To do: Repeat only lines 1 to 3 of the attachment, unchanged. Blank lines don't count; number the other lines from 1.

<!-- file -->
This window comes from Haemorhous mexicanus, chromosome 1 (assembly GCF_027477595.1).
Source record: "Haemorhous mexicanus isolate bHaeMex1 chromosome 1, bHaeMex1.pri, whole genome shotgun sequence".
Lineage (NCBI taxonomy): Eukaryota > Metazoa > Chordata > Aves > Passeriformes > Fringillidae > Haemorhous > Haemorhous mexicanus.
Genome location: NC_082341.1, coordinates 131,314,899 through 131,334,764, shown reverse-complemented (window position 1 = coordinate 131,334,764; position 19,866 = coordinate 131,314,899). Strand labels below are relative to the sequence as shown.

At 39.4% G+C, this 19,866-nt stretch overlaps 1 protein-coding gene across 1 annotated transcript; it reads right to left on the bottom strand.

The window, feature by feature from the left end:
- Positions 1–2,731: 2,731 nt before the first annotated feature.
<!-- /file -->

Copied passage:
This window comes from Haemorhous mexicanus, chromosome 1 (assembly GCF_027477595.1).
Source record: "Haemorhous mexicanus isolate bHaeMex1 chromosome 1, bHaeMex1.pri, whole genome shotgun sequence".
Lineage (NCBI taxonomy): Eukaryota > Metazoa > Chordata > Aves > Passeriformes > Fringillidae > Haemorhous > Haemorhous mexicanus.